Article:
Hi Minigiant, I am sorry, but could you clarify this statement? I must be dense this morning, but I am having a hard time understanding how anyone who goes from one to twenty doesn't significantly update their character. Thank you.
If you start at a higher level or update your character's features as you level , you will likely run into many of these problems.
The same with this. Doesn't everyone update their character's features as they level?
 

Oofta

Legend
The "problems" are the ones suggested in the video.

Wanting to play new characters is mentioned as one of the problems. Which is more or less the only high level problem which is nearly exclusive to playing from level 1.

I had two people in my last campaign that wanted to play a different PC. In one case because the player just wanted to play something different, in another because the person playing the rogue felt like they were too OP.

It wasn't an issue, there was no disruption to the game, they had no problem playing the PCs. It's a tempest in a teacup.
 

The slowness of turns
I can definitely agree with you that this is a problem, and has been a problem for every RPG I have ever played at high levels. It is a baked in problem for me, and one that cannot be removed (no matter all the suggestions people give). But I will confess, it is not a problem for many. In fact, when I was younger, we liked it having those extremely long combat rounds.

I guess what I am saying is - it is a relative problem.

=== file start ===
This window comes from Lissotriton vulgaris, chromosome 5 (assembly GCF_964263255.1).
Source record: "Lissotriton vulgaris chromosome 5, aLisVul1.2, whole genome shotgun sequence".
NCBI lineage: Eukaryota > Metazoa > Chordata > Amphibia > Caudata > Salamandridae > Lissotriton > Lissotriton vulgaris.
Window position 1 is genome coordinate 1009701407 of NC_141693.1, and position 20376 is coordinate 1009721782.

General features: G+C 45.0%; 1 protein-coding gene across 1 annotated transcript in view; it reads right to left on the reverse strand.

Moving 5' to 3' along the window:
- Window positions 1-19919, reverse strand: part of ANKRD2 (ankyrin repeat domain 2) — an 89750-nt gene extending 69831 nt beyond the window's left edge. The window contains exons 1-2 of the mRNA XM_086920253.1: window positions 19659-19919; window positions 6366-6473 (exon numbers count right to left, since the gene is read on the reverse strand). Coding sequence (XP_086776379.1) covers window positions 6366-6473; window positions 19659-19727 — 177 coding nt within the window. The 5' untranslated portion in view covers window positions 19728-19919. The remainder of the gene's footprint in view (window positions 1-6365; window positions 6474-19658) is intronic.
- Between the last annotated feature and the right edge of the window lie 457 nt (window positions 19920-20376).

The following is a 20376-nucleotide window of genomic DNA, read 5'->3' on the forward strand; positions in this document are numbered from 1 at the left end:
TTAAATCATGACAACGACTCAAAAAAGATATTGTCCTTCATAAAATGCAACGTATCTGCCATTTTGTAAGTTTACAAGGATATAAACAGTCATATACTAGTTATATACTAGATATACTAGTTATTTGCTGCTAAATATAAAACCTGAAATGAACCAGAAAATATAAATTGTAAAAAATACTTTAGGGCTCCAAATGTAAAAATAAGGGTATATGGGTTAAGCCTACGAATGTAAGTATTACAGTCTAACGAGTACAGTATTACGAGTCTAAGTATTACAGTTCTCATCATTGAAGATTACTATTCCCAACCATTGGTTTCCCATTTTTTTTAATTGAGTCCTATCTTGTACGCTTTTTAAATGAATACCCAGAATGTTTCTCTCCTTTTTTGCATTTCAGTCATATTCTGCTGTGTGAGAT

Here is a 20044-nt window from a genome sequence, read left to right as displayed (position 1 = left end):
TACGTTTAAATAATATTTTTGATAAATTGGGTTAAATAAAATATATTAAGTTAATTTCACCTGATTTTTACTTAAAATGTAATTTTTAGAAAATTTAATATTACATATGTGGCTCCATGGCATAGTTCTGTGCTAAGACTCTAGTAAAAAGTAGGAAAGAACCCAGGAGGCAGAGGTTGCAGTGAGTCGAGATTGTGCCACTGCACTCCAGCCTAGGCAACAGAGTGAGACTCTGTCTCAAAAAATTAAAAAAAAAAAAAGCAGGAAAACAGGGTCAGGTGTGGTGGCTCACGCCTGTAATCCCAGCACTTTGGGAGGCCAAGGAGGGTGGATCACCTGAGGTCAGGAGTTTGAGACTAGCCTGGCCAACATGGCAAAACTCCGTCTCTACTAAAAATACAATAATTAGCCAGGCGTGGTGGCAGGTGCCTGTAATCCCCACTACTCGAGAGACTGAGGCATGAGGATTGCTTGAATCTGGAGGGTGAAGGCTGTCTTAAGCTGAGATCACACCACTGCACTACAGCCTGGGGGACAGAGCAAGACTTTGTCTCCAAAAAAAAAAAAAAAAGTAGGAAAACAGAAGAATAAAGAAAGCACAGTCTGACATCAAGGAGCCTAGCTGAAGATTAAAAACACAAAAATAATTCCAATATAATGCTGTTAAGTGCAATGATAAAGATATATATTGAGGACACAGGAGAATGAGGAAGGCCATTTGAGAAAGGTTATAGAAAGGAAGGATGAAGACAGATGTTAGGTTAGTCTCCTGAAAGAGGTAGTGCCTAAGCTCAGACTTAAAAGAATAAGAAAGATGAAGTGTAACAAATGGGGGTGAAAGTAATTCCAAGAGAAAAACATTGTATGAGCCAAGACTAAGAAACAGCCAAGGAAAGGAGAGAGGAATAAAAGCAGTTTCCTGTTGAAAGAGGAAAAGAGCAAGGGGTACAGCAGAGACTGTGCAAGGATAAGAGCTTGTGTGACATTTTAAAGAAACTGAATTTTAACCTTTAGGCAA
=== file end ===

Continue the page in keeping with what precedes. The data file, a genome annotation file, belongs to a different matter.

Minigiant

Legend
Supporter
I can definitely agree with you that this is a problem, and has been a problem for every RPG I have ever played at high levels. It is a baked in problem for me, and one that cannot be removed (no matter all the suggestions people give). But I will confess, it is not a problem for many. In fact, when I was younger, we liked it having those extremely long combat rounds.

I guess what I am saying is - it is a relative problem.
I explained how to play it.

I run a high fantasy urban RPG with my family and our turns are FAST.
 

nevin

Hero
I can definitely agree with you that this is a problem, and has been a problem for every RPG I have ever played at high levels. It is a baked in problem for me, and one that cannot be removed (no matter all the suggestions people give). But I will confess, it is not a problem for many. In fact, when I was younger, we liked it having those extremely long combat rounds.

I guess what I am saying is - it is a relative problem.
this sums it up. If the DM and table want it or aren't willing to suffer the imperfect decisions or the hour long turn then it's going to continue.

It is baked in because, spells more abilities and all that but...you don't have to let the party analyze the entire book of spells each round, which is the biggest cause of long rounds I see. B

But some are comfortable with it and the game plays that way if you are willing to do it. Just like most of the "GAME BREAKING" things people bring up on these forums. They are only game breaking for a few. Most tables adapt, or not and move one.